Rejoice, SumoMe users; you asked for it, and it’s finally here!
That dingleberry dangling from the edge of every page on your website can finally be flushed down the toilet.
Now you can hide that little blue button/ tab that Noah Kagan and his Austin hipster, Internet marketing, taco-eating minions at SumoMe have placed on your website—and thousands of others.
Kagan’s AppSumo, the umbrella over SumoMe, offers an ever-expanding suite of top-notch Internet marketing tools, but that little blue button that appears with its free plugin became a barrier to entry for me—and no doubt many other website owners—out of sheer protest.
Sure, it is tiny. Sure, few visitors click it. And sure, a case can be made for why SumoMe includes it (given the enormous power of its free tools). But none of that matters to me. Why? Because while I can accept visitors seeing a small SumoMe logo and link as they use one of SumoMe’s tools on my website, I cannot accept SumoMe placing its logo on every page of my site, visible even to people not using its tools. And more important, my clients won’t except it either.
But on Friday, Sept. 18, Kagan and clan finally came to the rescue and made the announcement about how to hide the little blue SumoMe tab/button—now absolutely free of charge—along with a set of other improvements to their suite of tools.
Here’s what SumoMe said about its blue button in the announcement:
Hide that Button for a More Discrete SumoMe Experience…
We used to require you to go Pro or pay $5 per month if you wanted to hide the blue SumoMe badge on your website…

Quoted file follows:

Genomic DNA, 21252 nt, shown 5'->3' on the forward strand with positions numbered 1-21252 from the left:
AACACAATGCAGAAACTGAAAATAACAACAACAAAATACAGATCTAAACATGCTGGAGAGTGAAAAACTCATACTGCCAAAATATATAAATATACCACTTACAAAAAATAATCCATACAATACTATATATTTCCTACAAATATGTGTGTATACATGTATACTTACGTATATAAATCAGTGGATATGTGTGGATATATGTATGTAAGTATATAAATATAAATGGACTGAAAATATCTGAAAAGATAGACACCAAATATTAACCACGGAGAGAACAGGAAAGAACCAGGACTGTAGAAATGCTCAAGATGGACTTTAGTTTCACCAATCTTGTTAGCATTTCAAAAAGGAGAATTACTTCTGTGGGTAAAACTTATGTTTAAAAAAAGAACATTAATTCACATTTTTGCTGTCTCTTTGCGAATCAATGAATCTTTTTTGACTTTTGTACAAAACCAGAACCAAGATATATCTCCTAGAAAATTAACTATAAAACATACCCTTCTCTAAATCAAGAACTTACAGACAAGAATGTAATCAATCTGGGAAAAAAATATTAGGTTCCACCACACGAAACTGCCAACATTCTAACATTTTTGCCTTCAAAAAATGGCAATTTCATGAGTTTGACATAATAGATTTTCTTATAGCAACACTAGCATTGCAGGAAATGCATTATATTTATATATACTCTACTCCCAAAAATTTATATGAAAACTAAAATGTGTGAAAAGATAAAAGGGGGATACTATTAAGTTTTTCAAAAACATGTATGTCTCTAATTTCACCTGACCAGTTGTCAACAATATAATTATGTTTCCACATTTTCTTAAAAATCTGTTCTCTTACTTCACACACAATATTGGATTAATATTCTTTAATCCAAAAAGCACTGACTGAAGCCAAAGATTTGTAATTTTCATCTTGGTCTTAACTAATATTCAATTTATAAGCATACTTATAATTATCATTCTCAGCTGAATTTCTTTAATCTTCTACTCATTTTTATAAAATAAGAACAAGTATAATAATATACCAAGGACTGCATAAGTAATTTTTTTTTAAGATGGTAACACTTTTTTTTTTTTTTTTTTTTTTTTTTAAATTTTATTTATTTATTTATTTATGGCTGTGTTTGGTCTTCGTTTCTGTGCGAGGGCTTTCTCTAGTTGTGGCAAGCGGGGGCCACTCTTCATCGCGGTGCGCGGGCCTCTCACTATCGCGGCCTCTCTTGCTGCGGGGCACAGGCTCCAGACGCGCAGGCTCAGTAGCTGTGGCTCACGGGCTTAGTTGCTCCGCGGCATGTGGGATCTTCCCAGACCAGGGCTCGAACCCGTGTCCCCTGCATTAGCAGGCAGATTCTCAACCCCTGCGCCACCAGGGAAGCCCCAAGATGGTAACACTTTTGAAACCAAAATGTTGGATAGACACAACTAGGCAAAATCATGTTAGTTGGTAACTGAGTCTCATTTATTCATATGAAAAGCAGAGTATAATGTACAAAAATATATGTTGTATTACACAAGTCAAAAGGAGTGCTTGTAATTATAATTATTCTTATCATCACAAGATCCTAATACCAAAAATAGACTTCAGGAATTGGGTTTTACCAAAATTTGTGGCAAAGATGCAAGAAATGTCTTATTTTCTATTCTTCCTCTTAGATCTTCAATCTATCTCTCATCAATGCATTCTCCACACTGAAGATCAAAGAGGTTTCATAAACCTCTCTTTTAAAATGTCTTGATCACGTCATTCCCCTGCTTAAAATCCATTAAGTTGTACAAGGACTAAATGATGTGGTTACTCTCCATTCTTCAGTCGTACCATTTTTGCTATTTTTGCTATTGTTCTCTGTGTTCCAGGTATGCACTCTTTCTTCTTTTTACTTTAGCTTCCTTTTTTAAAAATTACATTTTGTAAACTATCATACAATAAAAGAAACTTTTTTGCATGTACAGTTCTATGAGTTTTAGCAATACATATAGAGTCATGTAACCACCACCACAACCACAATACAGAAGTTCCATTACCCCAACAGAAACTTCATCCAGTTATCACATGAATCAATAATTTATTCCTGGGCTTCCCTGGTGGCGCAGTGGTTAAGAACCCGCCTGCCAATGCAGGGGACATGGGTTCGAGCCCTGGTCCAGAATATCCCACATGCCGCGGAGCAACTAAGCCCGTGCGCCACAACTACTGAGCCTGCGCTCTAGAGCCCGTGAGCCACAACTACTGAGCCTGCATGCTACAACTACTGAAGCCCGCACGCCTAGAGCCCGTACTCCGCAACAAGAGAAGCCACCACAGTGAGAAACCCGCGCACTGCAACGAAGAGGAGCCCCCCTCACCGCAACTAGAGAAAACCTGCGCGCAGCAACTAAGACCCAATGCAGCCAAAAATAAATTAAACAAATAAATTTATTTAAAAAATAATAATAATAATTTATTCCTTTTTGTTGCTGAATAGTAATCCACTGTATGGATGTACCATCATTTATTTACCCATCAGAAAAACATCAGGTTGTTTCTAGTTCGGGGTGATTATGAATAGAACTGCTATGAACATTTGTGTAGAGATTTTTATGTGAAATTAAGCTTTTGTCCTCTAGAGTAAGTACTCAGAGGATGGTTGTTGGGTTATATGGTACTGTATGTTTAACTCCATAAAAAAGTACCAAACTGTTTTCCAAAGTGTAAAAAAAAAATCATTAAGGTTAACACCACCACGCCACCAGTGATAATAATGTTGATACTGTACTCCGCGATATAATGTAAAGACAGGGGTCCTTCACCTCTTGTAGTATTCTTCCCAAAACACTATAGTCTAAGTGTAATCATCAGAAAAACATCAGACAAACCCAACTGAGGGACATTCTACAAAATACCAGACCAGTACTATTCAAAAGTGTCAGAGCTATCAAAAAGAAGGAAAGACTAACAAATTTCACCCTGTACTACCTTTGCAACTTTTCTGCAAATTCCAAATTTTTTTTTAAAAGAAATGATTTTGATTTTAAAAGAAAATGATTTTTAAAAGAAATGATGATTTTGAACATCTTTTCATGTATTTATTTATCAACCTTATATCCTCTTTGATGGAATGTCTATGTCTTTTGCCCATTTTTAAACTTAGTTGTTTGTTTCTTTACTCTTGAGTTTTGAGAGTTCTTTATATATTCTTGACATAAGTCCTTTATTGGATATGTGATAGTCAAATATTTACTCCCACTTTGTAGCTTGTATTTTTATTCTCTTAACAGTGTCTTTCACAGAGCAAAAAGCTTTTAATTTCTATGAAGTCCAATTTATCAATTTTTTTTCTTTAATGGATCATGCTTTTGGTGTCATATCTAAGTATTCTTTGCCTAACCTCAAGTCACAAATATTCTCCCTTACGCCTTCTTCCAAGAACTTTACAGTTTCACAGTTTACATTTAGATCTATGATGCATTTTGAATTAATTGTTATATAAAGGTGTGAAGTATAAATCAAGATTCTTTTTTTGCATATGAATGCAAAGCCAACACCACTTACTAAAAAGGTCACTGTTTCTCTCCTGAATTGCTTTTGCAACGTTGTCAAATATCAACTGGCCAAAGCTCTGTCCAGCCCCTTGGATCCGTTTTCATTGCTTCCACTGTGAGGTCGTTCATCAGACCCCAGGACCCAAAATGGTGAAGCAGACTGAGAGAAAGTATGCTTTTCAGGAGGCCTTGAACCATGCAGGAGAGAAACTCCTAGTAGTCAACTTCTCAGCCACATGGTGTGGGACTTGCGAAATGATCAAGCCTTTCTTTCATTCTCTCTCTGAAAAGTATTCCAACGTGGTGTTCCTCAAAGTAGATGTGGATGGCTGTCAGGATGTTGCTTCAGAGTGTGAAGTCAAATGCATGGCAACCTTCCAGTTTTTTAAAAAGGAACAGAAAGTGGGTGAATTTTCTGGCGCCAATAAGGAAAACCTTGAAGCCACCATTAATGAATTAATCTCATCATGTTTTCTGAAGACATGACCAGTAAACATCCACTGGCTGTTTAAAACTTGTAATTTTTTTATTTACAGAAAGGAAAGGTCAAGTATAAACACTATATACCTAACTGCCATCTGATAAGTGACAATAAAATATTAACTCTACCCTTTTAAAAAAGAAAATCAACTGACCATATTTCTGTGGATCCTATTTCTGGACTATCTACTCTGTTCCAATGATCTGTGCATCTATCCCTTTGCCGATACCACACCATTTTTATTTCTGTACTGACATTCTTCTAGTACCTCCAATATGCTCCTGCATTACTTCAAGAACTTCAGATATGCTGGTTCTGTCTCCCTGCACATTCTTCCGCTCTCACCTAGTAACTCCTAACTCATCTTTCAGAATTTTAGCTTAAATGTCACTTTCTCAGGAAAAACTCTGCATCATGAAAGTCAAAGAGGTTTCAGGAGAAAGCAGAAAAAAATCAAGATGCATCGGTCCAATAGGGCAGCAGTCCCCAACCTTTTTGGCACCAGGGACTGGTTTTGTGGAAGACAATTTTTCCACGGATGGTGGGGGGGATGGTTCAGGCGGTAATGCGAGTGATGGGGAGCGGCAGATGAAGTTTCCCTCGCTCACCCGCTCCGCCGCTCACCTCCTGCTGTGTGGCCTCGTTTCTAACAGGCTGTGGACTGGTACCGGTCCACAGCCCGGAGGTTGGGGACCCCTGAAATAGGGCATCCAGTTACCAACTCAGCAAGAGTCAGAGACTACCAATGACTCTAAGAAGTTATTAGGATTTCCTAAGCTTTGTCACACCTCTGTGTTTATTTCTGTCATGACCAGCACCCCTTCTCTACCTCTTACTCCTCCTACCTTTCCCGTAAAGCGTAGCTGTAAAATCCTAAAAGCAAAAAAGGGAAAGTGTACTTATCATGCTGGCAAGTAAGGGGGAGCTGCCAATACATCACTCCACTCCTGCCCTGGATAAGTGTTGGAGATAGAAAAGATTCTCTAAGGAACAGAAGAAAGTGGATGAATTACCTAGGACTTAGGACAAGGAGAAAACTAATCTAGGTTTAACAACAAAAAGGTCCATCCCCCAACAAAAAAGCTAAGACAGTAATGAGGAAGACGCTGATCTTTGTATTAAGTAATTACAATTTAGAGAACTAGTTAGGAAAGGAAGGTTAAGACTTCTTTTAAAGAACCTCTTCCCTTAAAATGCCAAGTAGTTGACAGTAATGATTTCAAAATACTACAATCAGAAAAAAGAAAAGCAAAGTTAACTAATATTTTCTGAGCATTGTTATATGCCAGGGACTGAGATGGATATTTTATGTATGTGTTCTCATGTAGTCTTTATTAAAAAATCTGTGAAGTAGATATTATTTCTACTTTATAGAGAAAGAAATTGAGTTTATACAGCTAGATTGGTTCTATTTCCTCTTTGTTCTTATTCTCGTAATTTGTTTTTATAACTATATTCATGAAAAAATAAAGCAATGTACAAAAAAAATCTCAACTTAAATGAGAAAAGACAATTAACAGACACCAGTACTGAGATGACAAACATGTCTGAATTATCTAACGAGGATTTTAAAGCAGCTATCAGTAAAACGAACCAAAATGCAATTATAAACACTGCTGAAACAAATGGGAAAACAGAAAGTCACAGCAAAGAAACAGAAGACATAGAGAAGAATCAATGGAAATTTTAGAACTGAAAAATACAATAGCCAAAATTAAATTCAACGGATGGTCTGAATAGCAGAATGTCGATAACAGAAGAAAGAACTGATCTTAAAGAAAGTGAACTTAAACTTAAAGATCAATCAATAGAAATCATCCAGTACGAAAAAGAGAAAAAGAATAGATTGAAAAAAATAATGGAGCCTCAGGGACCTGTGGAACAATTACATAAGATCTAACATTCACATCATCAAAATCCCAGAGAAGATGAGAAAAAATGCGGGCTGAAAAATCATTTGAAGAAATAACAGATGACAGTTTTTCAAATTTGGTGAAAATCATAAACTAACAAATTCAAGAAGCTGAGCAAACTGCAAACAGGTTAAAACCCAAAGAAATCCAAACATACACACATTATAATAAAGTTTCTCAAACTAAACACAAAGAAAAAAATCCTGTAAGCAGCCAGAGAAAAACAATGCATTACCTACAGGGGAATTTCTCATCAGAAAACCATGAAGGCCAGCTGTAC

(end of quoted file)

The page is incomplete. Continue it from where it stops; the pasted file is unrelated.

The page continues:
Now anyone can hide the badge for free.
And it’s about damn time. On a Google search for “blue SumoMe button,” you will quickly get a picture for people’s negative opinions of it—just check out this forum entry on wordpress.org:
Comment 27 in the exchange from a SumoMe support rep (not pictured) says it all—even the support team seems to think it stinks:
“I feel you, I do. This is not a new conversation for us. Some people just have a very adverse reaction to the tab. We understand. …”
For years, SumoMe tried to justify the tab to its users, saying that visitors rarely click it, which might be true. Yet its mere presence was no doubt a deal-breaker for many website owners otherwise interested the plugin.
Now, with the little blue tab finally hidable at no charge, it is time to give SumoMe’s tools another look. Who knows, I might like them so much I decide to upgrade to the Pro account for a few websites I manage—it’s more than likely—but with that little blue dingleberry still dangling, no way.
Thanks, SumoMe. You made the right call.